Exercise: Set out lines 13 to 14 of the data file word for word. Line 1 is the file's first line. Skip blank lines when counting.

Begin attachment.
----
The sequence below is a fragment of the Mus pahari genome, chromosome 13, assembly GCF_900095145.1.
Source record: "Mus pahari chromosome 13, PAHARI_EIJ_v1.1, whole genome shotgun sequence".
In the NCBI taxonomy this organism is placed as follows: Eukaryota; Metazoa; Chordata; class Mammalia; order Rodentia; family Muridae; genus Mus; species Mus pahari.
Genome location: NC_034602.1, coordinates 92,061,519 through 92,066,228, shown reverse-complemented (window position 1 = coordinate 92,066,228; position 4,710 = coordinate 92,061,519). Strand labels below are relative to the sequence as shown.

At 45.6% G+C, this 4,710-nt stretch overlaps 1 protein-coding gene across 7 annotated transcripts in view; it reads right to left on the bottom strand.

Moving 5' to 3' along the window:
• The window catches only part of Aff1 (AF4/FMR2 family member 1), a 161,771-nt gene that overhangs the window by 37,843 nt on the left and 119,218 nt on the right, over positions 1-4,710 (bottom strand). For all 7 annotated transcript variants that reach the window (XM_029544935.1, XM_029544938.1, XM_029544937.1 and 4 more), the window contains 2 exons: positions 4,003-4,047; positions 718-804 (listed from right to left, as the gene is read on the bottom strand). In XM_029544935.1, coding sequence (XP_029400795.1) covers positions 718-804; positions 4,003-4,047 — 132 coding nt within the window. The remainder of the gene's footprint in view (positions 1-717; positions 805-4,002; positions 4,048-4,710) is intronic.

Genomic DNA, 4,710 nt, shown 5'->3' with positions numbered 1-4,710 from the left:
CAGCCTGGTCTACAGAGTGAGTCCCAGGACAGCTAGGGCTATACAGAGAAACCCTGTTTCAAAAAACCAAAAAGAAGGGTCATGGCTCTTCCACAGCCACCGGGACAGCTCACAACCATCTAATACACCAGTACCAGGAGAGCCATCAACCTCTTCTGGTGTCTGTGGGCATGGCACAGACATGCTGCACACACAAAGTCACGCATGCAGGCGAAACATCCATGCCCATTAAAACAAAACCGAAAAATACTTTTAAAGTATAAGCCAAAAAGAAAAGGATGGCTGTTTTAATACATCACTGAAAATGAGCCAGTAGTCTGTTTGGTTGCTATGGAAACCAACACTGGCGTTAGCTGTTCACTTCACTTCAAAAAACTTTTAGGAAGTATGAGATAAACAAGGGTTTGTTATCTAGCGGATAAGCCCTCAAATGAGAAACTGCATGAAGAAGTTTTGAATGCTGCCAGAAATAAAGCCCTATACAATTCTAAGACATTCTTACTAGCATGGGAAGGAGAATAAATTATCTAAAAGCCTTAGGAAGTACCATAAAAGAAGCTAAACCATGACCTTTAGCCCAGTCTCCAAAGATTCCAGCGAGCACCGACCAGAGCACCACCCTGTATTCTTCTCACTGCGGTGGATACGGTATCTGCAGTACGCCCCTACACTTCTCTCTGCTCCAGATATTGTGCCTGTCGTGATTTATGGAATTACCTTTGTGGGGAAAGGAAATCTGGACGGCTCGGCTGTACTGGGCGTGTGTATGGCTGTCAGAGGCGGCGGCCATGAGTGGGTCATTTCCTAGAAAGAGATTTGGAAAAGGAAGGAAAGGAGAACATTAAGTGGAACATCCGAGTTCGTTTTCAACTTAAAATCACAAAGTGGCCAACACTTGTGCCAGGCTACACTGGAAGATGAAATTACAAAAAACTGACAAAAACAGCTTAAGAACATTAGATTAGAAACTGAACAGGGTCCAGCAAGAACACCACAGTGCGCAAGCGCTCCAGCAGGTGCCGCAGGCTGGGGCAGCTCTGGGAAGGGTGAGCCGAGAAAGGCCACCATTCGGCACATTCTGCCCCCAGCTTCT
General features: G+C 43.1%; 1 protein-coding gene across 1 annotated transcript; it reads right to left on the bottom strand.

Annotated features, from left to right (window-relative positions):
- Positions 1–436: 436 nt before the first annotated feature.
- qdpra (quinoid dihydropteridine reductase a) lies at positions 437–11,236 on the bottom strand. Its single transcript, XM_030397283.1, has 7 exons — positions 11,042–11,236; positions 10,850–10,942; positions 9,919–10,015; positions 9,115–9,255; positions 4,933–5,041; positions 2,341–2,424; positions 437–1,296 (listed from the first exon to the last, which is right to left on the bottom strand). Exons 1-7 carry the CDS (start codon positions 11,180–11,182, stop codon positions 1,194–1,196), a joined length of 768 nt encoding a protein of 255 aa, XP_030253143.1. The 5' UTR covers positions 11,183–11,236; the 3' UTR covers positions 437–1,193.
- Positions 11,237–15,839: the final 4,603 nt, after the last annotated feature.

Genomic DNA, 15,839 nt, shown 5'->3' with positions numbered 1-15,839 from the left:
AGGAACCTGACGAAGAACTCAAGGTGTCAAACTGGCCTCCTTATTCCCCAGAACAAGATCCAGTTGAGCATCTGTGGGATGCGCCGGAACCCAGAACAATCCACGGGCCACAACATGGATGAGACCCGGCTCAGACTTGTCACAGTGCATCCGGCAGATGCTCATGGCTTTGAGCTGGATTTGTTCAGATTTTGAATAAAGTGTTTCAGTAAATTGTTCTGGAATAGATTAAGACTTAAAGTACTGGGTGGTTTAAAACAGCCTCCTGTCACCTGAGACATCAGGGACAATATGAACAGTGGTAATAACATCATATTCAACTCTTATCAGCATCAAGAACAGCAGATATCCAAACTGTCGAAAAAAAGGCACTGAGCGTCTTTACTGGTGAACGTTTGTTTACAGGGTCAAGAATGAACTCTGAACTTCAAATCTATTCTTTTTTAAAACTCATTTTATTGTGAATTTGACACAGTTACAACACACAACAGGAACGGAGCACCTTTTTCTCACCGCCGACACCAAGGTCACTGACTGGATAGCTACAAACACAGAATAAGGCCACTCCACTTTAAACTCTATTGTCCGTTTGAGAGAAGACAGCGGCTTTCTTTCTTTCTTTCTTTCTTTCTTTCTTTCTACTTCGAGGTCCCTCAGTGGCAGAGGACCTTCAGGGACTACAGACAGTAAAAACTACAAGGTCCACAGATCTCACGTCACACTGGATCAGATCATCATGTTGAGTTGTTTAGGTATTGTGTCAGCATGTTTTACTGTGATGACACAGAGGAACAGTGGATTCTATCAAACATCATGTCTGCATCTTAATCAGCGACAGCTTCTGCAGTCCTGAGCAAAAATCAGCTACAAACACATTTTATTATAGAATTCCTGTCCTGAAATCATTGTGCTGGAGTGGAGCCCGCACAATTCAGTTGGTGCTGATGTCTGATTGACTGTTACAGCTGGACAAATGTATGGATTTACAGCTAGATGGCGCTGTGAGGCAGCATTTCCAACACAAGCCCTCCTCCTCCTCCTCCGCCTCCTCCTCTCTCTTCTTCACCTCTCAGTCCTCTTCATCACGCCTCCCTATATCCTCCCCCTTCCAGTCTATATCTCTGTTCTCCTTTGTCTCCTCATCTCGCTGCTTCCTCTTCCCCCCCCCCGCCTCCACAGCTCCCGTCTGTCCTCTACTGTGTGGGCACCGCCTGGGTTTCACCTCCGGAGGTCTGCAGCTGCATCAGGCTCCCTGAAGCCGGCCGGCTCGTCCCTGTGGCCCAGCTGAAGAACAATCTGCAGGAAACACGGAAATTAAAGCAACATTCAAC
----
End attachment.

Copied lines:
- qdpra (quinoid dihydropteridine reductase a) lies at positions 437–11,236 on the bottom strand. Its single transcript, XM_030397283.1, has 7 exons — positions 11,042–11,236; positions 10,850–10,942; positions 9,919–10,015; positions 9,115–9,255; positions 4,933–5,041; positions 2,341–2,424; positions 437–1,296 (listed from the first exon to the last, which is right to left on the bottom strand). Exons 1-7 carry the CDS (start codon positions 11,180–11,182, stop codon positions 1,194–1,196), a joined length of 768 nt encoding a protein of 255 aa, XP_030253143.1. The 5' UTR covers positions 11,183–11,236; the 3' UTR covers positions 437–1,193.
- Positions 11,237–15,839: the final 4,603 nt, after the last annotated feature.